See on www.opendatanow.com
See on www.whitehouse.gov
Project Open Data is an online, public repository intended to foster collaboration and promote the continual improvement of the Open Data Policy.
See on www.whitehouse.gov
[W]hen it comes to enterprise level data, the default should be to share all the data you can. This is the second change that needs to happen. With regard to outcomes data or project insights, the default should be an “opt out” choice. Most of the information that organizations collect on their work never gets shared outside of their own staff meetings. Not because it’s proprietary or scandalous, but because that’s the way it was done in the pre-Internet, publish-it-once world. Nonprofits don’t live in that world anymore, none of us do. If we’re going to scale any of our efforts to solve social problems we’ve got to make much better use of the fastest scaling tool humans have ever built: open data.
See on blogs.hbr.org
The best news is the African Media Initiative and others want to continue and expand the Code4Kenya experience in Kenya and beyond. Continued success will depend on how the host organizations further embed open data and technology in their operations, and, even more importantly, how the applications and stories they have created have broader impact.
See on blogs.worldbank.org
Big and open data is not just about tracking consumer habits and improving organizational effectiveness. Though certainly these things are important, we cannot miss the opportunity to harness this movement to move the needle on social problems that have long seemed intractable. Because, as the world has increasingly become a hyperconnected place, these issues are personal for us all.
See on www.huffingtonpost.com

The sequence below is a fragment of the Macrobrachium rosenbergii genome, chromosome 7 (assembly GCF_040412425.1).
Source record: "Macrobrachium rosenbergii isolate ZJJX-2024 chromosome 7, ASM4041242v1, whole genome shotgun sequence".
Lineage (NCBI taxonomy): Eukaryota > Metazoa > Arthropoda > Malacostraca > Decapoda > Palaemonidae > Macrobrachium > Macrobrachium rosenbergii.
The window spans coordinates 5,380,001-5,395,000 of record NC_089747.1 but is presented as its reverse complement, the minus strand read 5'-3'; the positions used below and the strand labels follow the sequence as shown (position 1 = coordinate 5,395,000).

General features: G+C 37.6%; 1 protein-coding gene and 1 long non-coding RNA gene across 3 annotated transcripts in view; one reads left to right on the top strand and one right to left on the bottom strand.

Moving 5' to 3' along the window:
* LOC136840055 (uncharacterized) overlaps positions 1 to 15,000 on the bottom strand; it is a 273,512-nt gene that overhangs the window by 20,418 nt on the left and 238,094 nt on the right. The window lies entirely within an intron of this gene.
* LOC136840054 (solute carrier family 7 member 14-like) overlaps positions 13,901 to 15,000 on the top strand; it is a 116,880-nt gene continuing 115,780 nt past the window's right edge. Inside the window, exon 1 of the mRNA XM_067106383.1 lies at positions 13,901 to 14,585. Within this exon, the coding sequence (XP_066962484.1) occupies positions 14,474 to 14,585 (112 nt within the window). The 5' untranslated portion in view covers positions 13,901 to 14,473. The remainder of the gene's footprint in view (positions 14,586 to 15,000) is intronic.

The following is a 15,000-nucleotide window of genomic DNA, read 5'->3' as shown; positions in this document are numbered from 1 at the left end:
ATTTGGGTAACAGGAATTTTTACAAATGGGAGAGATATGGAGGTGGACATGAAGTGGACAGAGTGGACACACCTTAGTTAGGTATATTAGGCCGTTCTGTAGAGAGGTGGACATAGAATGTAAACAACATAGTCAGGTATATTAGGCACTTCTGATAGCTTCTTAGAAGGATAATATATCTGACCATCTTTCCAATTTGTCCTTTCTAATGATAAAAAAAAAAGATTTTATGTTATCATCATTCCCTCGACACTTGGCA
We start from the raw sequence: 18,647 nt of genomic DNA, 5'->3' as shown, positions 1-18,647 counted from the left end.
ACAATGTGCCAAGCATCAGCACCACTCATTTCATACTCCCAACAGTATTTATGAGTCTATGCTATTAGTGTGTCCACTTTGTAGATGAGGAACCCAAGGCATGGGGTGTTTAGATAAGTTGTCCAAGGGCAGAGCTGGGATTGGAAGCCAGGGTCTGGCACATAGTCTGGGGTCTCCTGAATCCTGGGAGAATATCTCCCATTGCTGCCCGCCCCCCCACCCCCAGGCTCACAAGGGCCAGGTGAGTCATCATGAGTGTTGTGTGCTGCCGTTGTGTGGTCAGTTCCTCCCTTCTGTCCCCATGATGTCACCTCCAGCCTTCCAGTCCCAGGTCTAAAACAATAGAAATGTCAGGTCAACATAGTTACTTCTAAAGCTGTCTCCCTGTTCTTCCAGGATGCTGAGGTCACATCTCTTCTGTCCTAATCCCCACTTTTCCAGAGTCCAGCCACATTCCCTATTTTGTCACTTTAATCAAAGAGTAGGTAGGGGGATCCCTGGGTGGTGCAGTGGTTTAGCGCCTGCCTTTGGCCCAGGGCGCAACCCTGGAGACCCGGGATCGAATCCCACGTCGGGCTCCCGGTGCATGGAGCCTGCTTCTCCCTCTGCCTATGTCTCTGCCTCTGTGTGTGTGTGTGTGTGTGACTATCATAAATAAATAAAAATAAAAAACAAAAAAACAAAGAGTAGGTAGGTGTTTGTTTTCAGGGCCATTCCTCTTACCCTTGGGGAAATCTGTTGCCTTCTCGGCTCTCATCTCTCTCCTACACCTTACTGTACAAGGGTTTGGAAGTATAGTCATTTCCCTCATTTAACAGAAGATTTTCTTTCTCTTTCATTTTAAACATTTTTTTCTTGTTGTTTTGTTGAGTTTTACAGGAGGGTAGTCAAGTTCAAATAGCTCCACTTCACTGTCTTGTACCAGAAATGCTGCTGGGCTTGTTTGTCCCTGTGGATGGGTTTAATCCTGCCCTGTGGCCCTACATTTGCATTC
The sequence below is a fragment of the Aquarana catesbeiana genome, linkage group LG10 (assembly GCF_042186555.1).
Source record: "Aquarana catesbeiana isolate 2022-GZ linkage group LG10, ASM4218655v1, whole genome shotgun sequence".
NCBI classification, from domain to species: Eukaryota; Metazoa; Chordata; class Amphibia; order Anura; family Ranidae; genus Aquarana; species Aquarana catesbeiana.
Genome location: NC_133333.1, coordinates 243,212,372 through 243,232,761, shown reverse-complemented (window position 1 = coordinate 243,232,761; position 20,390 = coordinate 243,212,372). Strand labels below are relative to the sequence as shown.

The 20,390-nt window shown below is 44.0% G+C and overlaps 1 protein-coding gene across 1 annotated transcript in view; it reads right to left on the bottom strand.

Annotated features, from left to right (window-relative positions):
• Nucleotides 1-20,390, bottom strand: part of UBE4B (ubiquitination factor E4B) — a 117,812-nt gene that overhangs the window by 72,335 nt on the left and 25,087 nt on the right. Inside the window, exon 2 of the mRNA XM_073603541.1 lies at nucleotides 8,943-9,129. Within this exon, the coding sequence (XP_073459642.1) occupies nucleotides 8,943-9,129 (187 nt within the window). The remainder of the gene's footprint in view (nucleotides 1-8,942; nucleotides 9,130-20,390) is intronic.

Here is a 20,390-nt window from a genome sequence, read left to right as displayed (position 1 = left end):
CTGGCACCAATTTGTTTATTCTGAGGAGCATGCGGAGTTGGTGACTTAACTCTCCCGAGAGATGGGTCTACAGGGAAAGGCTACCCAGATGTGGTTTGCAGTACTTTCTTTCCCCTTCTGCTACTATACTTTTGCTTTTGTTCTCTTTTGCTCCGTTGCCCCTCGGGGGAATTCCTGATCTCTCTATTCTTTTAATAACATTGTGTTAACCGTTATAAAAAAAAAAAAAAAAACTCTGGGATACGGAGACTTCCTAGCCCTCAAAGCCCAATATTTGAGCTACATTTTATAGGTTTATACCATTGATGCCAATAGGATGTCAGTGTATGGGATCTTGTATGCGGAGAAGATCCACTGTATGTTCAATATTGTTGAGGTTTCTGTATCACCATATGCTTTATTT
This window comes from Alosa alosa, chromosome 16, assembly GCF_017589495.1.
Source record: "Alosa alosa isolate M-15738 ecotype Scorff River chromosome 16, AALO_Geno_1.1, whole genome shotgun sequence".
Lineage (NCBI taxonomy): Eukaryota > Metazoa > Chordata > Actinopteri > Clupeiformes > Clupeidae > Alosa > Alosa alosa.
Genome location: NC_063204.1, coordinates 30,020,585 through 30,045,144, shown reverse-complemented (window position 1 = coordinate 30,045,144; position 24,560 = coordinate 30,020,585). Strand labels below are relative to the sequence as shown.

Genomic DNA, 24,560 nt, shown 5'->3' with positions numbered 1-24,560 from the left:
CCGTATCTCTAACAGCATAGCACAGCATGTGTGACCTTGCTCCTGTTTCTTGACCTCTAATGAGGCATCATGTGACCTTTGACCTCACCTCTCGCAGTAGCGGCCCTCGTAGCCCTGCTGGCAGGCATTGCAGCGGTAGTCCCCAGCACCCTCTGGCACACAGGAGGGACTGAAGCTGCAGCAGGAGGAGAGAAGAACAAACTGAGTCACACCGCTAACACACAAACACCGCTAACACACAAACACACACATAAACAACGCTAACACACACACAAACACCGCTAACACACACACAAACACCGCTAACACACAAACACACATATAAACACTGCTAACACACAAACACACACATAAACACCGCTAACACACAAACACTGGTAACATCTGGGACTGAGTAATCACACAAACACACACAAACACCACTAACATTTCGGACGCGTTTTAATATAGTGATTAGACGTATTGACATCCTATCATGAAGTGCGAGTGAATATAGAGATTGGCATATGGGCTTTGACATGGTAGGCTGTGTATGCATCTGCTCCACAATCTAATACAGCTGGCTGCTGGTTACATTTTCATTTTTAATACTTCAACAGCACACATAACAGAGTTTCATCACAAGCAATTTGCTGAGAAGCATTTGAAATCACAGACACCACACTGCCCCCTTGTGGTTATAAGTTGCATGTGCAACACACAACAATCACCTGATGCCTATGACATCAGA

Data visualization is one of the hot topics of the last year or two. So what does this offer publishing and book production? Open data activists in particular have been lobbying governments for access to databases which they use to create infographics and visualisations for campaigns. It’s not a new science of course, it was here long before the net (for some background on contemporary practice see the wonderful books by Edward Tufte) but the net is made of data and a good mechanism for transporting it. The net is a good medium for scraping and re-presenting data in more palatable forms.
See on toc.oreilly.com
The world needs a diverse ecosystem of open data and open government solutions to meet the needs of international development‘s many stakeholders. ..This is a very exciting time to be working at the intersection of open data and international development.
See on www.developmentgateway.org
Following the death of Aaron Swartz, an open data activist, the issues around open access and data ownership have been reignited around the world. But for Japan, the seeds of open data just started being planted in the beginning of 2013.
See on globalvoicesonline.org
While many agree that open data can contribute to shorter term goals, such as improving inter-agency transparency and data exchange or engaging citizens on solving concrete problems, making this happen in a more systematic way requires a change of emphasis and a change of leadership.
See on blogs.gartner.com